If you're working with a class that doesn't have Comparable already implemented on it (see below), you can either add your own compareTo() method to that class, or you can put the comparison logic on a separate object that implements the Comparator interface. TreeMap uses a default Comparator that just calls the key objects' .compareTo() methods, but it may not be convenient for you to go muck about, adding compareTo() everywhere.

    Many of the objects in java.lang already have Comparable implementations - see java.lang.Comparable in your javadocs for an up to date list, but in my javadocs (for 1.4.1) it says the following (but I've ordered the list according to how often I seem to run into these classes in coding):

    Wrapper Classes

    One big difference between a java array primitive and the Collection classes is that array works with primitive data types (int, boolean, char, byte, short, long, float, double). You can have, for example, an array of ints. Collection classes only know about objects (or more specifically, object references), so you can't have, for example, an ArrayList of boolean primitives, you need to use an ArrayList of Boolean object references.

    Note: For each primitive type, there's a corresponding wrapper class in java.lang, e.g. java.lang.Integer, java.lang.Boolean, java.lang.Character, etc.

    On the other end of the equation, another limitation of the Collections is that they only know about objects, not about classes, so your code has to remember what class of object you stuck in there, and cast the object reference back to that class when you pull it out.

    So you have to do a lot of casting when you pull objects out of an ArrayList, and you have to be careful only to put the right (same) class of object into an ArrayList. And sometimes you have to wrap primitive values in their corresponding java.lang wrapper class before sticking it in, and then (after casting the object reference you get back from the ArrayList) pull the primitive value out and return it. Anywhere you're going to be doing a lot of this sort of stuff, it's a good idea to build a wrapper class that has the ArrayList as an instance variable, and makes sure you put the right class of object in, and casts the outgoing objects back to that class.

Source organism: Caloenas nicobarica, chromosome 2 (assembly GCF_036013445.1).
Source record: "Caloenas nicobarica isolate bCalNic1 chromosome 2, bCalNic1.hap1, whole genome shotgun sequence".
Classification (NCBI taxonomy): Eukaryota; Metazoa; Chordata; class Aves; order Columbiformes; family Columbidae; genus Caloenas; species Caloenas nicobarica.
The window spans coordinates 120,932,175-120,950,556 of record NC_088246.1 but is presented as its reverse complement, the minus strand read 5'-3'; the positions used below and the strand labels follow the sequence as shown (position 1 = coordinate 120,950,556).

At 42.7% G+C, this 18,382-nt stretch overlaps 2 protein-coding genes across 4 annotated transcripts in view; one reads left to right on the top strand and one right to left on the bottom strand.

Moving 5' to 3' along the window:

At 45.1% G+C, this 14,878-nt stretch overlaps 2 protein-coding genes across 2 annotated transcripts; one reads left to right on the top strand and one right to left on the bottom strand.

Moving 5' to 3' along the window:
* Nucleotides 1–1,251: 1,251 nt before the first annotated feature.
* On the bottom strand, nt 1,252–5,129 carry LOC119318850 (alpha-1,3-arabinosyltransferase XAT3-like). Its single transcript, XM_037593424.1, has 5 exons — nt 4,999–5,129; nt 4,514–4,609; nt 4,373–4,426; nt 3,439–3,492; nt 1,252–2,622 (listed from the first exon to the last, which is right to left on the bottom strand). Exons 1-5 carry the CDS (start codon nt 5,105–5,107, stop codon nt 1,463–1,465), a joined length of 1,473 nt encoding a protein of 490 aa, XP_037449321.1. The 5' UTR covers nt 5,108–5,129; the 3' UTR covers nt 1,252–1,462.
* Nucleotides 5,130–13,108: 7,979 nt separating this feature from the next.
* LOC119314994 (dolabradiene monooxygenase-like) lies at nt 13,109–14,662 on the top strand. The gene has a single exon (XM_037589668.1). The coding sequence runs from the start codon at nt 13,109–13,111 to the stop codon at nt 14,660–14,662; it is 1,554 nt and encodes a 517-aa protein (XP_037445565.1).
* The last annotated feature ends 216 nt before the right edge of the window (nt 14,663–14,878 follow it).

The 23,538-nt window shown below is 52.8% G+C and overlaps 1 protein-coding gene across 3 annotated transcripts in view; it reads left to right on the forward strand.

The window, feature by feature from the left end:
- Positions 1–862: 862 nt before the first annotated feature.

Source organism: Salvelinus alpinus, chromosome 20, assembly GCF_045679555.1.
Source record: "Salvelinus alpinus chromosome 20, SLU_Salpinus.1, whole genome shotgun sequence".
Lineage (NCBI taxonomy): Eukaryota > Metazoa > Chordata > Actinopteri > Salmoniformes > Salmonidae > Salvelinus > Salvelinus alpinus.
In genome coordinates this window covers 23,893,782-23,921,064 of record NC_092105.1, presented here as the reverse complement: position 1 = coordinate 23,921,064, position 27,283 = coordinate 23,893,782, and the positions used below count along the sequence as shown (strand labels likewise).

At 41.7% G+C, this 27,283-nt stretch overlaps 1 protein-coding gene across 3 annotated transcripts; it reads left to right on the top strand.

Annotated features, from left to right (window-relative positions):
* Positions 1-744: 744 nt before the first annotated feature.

The same goes for any other Collections API class, of course.

    One place where wrappers are essential is anywhere you're dealing with keys or values that are primitive types, i.e int, float, etc. These aren't "real" objects, so you can't just stick them in an ArrayList or HashMap. Instead, you have to wrap each one in an instance of its matching java.lang class (e.g. Integer or Float) and stick that in the Collection. Then when you pull the object out, you have to extract the primitive value from it. After you've done this a few times, you'll probably want to just create a wrapper class that does the dirty work for you.

    Note: Java 1.5 has a feature called "autoboxing" that should make it a lot easier to use primitive types with Collection API classes.

    Before I get into an example of how to do this yourself, there's also this library, developed by a regular on's #java:

    Here's an example of a wrapper for ArrayList, for handling File objects:

    public class FileList() {
        public List fileList ;
        public List getFileList() {
            if (null == this.fileList) {
              this.fileList = new ArrayList() ;
            return this.fileList
        public void add(File file) {
            getFileList().add(file) ;
        public File get(int index) {
            return (File)(getFileList().get(index)) ;
        public boolean contains(File file) {
            return getFileList().contains(file) ;
        public int indexOf(File file) {
            return getFileList().indexOf(file) ;
        public int size() {
            return getFileList().size() ;

    Don't go overboard - add the delegation methods as you find you need them. I do this a fair bit, but I've never gone as far as creating a wrapper Iterator. It wouldn't be that hard - just have a wrapper.iterator() method that instantiates a special wrapper Iterator around the object returned by the ArrayList.iterator():

    public class FileList {
     ...see example above...
        public FileListIterator iterator() {
            return new FileListIterator(getFileList().iterator()) ; 
    public class FileIterator {
        public FileIterator(Iterator iterator) {
          this.iterator = iterator ;